Magazine article Variety

Summer's 'Stranger' Binge Phenomenon

Magazine article Variety

Summer's 'Stranger' Binge Phenomenon

Article excerpt

TV / Q&A

Last summer it was "Mr. Robot" and "UnReal." This summer, TV's biggest surprise sensation has been Netflix's '80s set thriller "Stranger Things." A unique mix of adventure, horror, teen angst, and adult drama, the series seemed to come out of nowhere when the season's eight episodes hit the streaming service July 15. Part of the credit belongs with the largely fresh-faced cast, including Millie Bobby Brown as the enigmatic Eleven, a young girl who breaks free of her top secret science experiment prison, and a welcome comeback for '90s icon Winona Ryder, playing radically against type as the distraught mother of a missing boy. Variety spoke with Ryder and Brown at the recent Television Critics Assn. press tour about the show's breakout success, working with wunderkind twin brother creators Matt and Ross Duffer, and those haunting Christmas lights.

Winona, you're not on social media. Have you followed the reaction "Stranger Things" has had this summer?

Winona Ryder: No, but people have shown me things.

Millie Bobby Brown: It's been amazing. You got an A+ from Stephen King.

Ryder: That was crazy.

Brown: The fans - apparently they're called the Strangers.

Ryder: What is that?

Brown: I had no idea what they were called, and I said, "We need to find a name." Because, like the Taylor Swift fans are called the Swifties ...

Ryder: I didn't know that. The Swifties? Like a Swifty Picker Upper? I have one of those to clean my house.

Brown: [laughs] She thought Snapchat was chips.

Ryder: Because in "Heathers" we had the Snappy Snack Shack. It was the 7-Eleven place. I thought it had something to do with food.

Have you seen Snapchat now?

Brown: We were doing Snapchat on lunch. I have the best picture of her, with the bee [filter]. She got so scared.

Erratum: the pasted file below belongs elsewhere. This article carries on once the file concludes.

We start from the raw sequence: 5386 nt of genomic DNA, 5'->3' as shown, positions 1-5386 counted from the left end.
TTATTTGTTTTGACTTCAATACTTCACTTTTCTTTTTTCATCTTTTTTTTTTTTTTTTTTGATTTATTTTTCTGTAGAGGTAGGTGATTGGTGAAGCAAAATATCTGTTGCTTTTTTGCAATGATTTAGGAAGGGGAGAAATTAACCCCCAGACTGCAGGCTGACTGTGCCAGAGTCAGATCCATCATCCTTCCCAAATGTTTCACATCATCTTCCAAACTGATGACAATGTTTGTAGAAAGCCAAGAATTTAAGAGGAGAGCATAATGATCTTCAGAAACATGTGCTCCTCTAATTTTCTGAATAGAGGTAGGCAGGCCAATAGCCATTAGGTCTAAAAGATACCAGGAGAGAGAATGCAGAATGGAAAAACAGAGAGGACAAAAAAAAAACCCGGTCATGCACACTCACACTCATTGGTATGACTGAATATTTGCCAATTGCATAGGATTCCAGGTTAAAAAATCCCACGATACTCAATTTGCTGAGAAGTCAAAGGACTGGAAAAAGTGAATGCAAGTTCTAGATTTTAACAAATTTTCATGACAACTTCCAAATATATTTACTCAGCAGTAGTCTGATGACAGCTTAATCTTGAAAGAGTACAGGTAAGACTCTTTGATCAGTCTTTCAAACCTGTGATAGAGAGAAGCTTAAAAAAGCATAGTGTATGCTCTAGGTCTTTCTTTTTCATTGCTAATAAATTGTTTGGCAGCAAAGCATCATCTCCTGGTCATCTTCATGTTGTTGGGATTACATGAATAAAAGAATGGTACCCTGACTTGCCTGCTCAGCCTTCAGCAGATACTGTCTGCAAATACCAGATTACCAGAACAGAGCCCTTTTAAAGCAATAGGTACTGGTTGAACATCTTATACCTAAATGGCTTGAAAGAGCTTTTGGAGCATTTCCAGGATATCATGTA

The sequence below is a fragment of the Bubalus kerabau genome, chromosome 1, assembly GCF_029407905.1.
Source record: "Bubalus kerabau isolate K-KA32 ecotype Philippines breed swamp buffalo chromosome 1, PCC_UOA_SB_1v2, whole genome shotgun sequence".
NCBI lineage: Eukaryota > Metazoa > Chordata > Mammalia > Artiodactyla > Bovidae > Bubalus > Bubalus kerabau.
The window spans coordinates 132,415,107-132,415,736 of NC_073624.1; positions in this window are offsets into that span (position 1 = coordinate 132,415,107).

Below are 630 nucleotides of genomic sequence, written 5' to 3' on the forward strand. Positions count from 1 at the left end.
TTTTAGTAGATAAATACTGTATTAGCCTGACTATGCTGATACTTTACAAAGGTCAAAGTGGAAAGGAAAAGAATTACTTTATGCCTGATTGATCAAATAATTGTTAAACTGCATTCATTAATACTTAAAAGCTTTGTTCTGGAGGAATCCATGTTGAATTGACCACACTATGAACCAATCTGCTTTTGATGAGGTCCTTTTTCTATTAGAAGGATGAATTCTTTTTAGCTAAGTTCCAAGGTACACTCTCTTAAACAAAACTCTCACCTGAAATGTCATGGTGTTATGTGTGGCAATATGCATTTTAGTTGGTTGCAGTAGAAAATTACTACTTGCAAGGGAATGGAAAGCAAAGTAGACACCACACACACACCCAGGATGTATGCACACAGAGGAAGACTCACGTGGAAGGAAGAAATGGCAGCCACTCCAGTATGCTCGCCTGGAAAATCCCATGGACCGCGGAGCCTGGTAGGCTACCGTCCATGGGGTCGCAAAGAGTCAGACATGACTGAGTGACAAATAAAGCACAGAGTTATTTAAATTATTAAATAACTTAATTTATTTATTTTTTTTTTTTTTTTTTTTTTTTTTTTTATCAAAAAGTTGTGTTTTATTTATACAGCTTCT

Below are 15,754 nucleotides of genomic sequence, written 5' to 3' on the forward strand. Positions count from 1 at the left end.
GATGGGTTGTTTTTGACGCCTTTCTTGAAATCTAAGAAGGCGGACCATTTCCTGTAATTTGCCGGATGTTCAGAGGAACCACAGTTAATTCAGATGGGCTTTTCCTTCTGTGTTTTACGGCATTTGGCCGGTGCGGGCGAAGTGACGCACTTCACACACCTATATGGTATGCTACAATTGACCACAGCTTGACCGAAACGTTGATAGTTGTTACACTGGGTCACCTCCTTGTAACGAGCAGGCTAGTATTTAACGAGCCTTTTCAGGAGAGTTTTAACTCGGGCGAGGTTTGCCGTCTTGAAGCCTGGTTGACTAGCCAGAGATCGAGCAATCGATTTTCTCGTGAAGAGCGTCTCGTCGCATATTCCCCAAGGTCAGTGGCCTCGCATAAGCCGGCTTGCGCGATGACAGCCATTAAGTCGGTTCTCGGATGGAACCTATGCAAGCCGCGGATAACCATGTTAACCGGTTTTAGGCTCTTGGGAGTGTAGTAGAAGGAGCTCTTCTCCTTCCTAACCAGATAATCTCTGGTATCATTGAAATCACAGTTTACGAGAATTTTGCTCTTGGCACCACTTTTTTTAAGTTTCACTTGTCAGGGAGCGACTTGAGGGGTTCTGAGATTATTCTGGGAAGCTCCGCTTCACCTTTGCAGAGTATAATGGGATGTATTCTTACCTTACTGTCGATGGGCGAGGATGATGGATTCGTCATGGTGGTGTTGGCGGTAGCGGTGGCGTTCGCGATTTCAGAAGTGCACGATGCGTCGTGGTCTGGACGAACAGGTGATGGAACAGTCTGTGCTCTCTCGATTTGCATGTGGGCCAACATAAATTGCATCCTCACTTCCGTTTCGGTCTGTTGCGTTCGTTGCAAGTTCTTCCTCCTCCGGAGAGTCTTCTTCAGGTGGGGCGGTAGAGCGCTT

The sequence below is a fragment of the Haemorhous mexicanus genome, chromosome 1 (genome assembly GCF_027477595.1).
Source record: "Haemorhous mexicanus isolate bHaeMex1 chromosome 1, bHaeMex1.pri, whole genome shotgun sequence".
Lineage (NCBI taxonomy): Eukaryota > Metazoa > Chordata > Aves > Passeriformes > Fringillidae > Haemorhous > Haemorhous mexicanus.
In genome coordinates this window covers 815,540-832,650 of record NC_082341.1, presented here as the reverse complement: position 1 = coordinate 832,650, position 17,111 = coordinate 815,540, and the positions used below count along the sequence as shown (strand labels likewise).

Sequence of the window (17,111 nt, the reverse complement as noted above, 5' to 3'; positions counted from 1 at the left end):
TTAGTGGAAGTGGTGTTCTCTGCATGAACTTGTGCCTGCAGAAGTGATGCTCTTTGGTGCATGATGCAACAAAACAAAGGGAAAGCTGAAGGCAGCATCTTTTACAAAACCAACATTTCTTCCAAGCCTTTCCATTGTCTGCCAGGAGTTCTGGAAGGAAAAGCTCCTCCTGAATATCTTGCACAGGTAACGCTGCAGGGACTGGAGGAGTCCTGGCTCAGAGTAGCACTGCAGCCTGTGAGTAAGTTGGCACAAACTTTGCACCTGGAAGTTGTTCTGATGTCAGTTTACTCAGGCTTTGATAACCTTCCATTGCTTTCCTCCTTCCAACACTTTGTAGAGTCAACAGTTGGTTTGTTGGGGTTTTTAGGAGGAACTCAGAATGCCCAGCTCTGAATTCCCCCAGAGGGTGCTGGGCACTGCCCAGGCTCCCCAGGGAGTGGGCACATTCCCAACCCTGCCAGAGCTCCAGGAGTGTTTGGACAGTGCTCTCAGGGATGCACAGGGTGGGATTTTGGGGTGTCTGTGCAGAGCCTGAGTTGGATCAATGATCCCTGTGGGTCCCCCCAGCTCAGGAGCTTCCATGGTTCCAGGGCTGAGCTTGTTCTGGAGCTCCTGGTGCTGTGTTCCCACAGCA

Ryder: It's like the mirrors when you go to the fair and they have those weird reflections, you're tiny or super stretched.

Brown: Obviously, Noni's not on social media and I am. It's amazing because you see so many great reviews about the show and about Noni and really everyone. And IMDb is crazy. Winona's number five.

Ryder: I know what IMDb is, but I didn't know about the numbers.

Brown: It's basically like who's most searched on IMDb.

Ryder: Oh, God.

Brown: When I started in the industry I was in the millions.

Ryder: It's been overwhelming but in a really great way. I was actually sort of suspicious at first. I'd never experienced anything like it. It's been a long time since I've been in something that was getting so much attention. And back then it was a different kind of attention. We'd stay up all night and wait for the three papers, and have someone read them first, like, "Is it OK?"

When you both signed on, you only had one episode to go off of?

Ryder: Yeah. But I'm suspect - they had to have written more, right? Can you get a show with just one script? I don't know. A lot of friends of mine are on shows, or have been, and the one thing I remember when I first met with [creators, the Duffer twins] was thinking, "I don't want to find out some big dark secret that would make me go, 'I would've played it so differently!'" That's happened to a lot of friends of mine. [The Duffers] didn't tell me everything, but they told me enough. I said, "You have to let me know if there's something that would affect the way I play her." They were great in the way they helped me construct a backstory.

Brown: It's definitely hard to trust someone with your character. They're two brothers, they're so young, but I had no idea they're geniuses. They're literally geniuses.

Ryder: They've never been tested to find out if they're fraternal or identical. …

Search by... Author
Show... All Results Primary Sources Peer-reviewed


An unknown error has occurred. Please click the button below to reload the page. If the problem persists, please try again in a little while.